Can threatened species survive where the top predator is absent?

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Show simple item record Wallach, Ad en_US O'Neill, Aj en_US Murray, Brad en_US
dc.contributor.editor en_US 2010-05-28T09:43:57Z 2010-05-28T09:43:57Z 2009 en_US
dc.identifier 2008007902 en_US
dc.identifier.citation Wallach Ad, Murray Brad, and O'Neill Aj 2009, 'Can threatened species survive where the top predator is absent?', Elsevier Sci Ltd, vol. 142, no. 1, pp. 43-52. en_US
dc.identifier.issn 0006-3207 en_US
dc.identifier.other C1 en_US
dc.description.abstract Top predators have been described as highly interactive keystone species. Their decline has been linked to secondary extinctions and their increase has been linked to ecological restoration. Several authors have recently argued that the dingo Canis lupus dingo is another example of a top predator that maintains mesopredators and generalist herbivores at low and stable numbers, thereby increasing biodiversity and productivity. Due to the sensitivity of many Australian species to introduced mesopredators and herbivores, the top predator hypothesis predicts that threatened species will not survive where dingoes are rare or absent. However, several threatened species have survived inside the Dingo Barrier Fence (DBF). We present a new view on the survival of the yellow-footed rock-wallaby Petrogale xanthopus xanthopus and the malleefowl Leipoa ocellata inside the DBF where the dingo is considered very rare, or in areas where the dingo is believed to have been eradicated several decades ago. We found that dingoes co-occurred with both threatened species. Dingoes were present at all wallaby colonies surveyed and occurred throughout their range. The most common predator detected in areas inhabited by the wallabies was in fact the dingo, and we found no significant difference between dingo abundance inside compared to outside the DBF. Malleefowl nests were found to be scent marked by dingoes at the three sites that we surveyed, despite these sites being close to human settlement and sheep farms, and in small and fragmented patches of wilderness. These findings provide further evidence for an association between the presence of dingoes and the survival of threatened species, which is in agreement with the top predator hypothesis. en_US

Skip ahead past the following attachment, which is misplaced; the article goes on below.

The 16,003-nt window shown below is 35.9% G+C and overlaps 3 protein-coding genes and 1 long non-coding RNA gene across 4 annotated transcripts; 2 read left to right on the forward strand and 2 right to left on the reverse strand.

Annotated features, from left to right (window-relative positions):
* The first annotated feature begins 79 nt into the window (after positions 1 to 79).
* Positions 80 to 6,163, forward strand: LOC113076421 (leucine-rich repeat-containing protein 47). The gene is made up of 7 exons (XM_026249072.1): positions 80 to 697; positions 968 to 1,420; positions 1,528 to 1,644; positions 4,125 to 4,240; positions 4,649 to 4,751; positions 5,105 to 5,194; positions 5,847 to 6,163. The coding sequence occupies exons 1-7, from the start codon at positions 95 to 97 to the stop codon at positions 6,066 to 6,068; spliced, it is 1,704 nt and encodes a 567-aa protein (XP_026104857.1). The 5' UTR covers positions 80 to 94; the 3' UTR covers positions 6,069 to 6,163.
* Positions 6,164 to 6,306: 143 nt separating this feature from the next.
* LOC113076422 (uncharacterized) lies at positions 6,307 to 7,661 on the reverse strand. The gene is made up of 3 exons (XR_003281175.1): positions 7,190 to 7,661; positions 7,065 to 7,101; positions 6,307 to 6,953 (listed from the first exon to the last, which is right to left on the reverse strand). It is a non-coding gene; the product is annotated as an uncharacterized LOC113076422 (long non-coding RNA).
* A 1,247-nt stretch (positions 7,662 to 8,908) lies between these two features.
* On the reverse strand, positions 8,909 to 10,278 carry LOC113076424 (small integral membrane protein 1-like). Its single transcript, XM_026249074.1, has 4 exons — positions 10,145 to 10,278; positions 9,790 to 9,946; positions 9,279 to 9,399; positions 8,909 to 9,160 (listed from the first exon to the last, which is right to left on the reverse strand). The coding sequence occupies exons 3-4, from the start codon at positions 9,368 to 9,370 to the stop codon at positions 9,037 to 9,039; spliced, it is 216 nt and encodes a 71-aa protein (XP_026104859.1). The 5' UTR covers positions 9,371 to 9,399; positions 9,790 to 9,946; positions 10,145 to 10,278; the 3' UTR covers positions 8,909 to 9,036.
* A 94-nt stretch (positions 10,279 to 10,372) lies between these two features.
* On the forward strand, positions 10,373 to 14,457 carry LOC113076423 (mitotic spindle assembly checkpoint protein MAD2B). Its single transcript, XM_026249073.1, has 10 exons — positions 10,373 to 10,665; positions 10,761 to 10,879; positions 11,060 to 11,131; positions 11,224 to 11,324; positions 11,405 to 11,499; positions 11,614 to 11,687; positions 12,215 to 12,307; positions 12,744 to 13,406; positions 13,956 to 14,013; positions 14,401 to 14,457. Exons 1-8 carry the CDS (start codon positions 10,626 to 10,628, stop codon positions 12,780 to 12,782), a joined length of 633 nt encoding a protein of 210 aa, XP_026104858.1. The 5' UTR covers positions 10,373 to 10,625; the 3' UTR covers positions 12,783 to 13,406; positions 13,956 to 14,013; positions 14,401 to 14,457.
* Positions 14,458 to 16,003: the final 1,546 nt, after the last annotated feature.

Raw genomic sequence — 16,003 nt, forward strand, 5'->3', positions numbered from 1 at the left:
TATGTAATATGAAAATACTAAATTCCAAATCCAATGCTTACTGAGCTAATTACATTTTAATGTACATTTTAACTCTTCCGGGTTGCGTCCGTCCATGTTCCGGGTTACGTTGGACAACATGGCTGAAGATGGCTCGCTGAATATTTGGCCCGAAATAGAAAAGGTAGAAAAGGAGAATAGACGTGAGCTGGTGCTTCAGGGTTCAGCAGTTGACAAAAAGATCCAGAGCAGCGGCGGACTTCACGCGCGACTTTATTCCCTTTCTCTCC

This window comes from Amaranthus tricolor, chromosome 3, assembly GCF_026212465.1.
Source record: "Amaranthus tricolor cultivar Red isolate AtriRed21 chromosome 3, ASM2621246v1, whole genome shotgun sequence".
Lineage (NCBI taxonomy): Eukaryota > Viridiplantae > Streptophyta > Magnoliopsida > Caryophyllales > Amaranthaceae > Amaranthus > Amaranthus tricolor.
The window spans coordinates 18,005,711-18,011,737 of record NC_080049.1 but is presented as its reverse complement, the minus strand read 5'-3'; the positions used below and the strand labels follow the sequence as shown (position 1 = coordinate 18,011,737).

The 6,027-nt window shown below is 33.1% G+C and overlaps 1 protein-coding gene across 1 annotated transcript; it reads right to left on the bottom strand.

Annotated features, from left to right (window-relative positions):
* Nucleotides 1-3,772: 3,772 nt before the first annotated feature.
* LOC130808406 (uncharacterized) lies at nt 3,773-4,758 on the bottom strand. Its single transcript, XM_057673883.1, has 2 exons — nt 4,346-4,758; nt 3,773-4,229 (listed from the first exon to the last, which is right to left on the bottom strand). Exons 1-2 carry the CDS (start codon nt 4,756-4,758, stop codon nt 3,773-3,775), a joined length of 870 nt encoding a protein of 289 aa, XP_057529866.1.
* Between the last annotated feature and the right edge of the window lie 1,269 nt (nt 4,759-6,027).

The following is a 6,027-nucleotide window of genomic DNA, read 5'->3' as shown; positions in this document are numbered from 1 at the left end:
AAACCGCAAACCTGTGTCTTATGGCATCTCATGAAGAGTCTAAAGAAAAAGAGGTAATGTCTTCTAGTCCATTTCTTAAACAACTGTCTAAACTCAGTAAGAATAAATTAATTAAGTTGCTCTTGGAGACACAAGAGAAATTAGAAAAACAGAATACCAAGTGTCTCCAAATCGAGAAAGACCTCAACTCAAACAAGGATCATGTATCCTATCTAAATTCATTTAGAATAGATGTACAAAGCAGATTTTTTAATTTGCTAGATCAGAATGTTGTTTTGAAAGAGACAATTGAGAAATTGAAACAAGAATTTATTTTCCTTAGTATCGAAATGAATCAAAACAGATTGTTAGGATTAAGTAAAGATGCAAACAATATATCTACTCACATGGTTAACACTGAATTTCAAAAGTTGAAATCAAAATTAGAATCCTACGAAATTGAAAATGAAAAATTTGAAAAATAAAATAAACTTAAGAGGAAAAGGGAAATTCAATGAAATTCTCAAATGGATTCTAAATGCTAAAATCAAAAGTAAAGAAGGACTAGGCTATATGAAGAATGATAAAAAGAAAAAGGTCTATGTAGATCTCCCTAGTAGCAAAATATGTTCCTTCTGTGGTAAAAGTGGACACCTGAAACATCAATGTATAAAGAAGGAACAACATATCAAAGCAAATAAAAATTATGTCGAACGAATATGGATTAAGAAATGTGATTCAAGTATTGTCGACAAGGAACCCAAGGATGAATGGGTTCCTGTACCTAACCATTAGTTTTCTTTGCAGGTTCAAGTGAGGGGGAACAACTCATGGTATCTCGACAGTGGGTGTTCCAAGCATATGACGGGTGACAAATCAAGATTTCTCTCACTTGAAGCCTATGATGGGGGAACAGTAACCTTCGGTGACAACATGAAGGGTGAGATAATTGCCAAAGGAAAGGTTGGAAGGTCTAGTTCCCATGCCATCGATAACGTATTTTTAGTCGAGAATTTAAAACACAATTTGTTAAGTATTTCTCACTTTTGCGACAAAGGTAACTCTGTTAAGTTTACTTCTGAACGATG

dc.language en_US
dc.publisher Elsevier Sci Ltd en_US
dc.relation.isbasedon en_US
dc.title Can threatened species survive where the top predator is absent? en_US
dc.parent Biological Conservation en_US
dc.journal.volume 142 en_US
dc.journal.number 1 en_US
dc.publocation Oxford en_US
dc.identifier.startpage 43 en_US
dc.identifier.endpage 52 en_US SCI.Faculty of Science en_US
dc.conference Verified OK en_US
dc.for 060200 en_US
dc.personcode 0000052881 en_US
dc.personcode 010046 en_US
dc.personcode 0000052882 en_US
dc.percentage 100 en_US Ecology en_US
dc.classification.type FOR-08 en_US
dc.edition en_US
dc.custom en_US en_US
dc.location.activity ISI:000262596900004 en_US
dc.description.keywords Canis lupus dingo; Keystone; Malleefowl; Rock-wallaby; Scent marking; Top-down regulation en_US
dc.staffid en_US

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